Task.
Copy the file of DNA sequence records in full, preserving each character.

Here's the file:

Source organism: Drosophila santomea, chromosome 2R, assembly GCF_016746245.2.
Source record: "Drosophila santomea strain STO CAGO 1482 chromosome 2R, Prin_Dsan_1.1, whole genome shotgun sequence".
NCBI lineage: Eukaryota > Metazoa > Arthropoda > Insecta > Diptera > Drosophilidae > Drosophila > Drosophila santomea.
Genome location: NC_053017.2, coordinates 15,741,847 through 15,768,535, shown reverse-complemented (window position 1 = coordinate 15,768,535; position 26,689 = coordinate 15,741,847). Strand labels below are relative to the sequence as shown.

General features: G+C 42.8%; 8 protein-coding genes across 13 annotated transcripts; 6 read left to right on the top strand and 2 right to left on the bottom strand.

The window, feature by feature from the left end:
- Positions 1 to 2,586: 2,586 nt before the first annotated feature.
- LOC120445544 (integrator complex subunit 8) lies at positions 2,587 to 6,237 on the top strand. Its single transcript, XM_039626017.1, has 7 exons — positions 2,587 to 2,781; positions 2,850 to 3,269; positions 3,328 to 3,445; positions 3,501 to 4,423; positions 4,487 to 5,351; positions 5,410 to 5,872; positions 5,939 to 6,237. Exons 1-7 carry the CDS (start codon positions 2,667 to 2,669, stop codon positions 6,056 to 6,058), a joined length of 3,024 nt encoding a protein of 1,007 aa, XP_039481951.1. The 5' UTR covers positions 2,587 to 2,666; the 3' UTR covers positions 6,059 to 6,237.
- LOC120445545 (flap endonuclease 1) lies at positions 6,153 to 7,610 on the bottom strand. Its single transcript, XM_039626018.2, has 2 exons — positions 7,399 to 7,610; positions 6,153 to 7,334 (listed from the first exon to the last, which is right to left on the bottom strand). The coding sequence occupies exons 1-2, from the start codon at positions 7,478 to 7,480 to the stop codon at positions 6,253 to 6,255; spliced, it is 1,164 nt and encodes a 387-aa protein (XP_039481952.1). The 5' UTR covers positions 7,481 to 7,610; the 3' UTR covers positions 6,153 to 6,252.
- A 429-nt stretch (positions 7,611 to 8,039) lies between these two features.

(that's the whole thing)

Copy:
Source organism: Drosophila santomea, chromosome 2R, assembly GCF_016746245.2.
Source record: "Drosophila santomea strain STO CAGO 1482 chromosome 2R, Prin_Dsan_1.1, whole genome shotgun sequence".
NCBI lineage: Eukaryota > Metazoa > Arthropoda > Insecta > Diptera > Drosophilidae > Drosophila > Drosophila santomea.
Genome location: NC_053017.2, coordinates 15,741,847 through 15,768,535, shown reverse-complemented (window position 1 = coordinate 15,768,535; position 26,689 = coordinate 15,741,847). Strand labels below are relative to the sequence as shown.

General features: G+C 42.8%; 8 protein-coding genes across 13 annotated transcripts; 6 read left to right on the top strand and 2 right to left on the bottom strand.

The window, feature by feature from the left end:
- Positions 1 to 2,586: 2,586 nt before the first annotated feature.
- LOC120445544 (integrator complex subunit 8) lies at positions 2,587 to 6,237 on the top strand. Its single transcript, XM_039626017.1, has 7 exons — positions 2,587 to 2,781; positions 2,850 to 3,269; positions 3,328 to 3,445; positions 3,501 to 4,423; positions 4,487 to 5,351; positions 5,410 to 5,872; positions 5,939 to 6,237. Exons 1-7 carry the CDS (start codon positions 2,667 to 2,669, stop codon positions 6,056 to 6,058), a joined length of 3,024 nt encoding a protein of 1,007 aa, XP_039481951.1. The 5' UTR covers positions 2,587 to 2,666; the 3' UTR covers positions 6,059 to 6,237.
- LOC120445545 (flap endonuclease 1) lies at positions 6,153 to 7,610 on the bottom strand. Its single transcript, XM_039626018.2, has 2 exons — positions 7,399 to 7,610; positions 6,153 to 7,334 (listed from the first exon to the last, which is right to left on the bottom strand). The coding sequence occupies exons 1-2, from the start codon at positions 7,478 to 7,480 to the stop codon at positions 6,253 to 6,255; spliced, it is 1,164 nt and encodes a 387-aa protein (XP_039481952.1). The 5' UTR covers positions 7,481 to 7,610; the 3' UTR covers positions 6,153 to 6,252.
- A 429-nt stretch (positions 7,611 to 8,039) lies between these two features.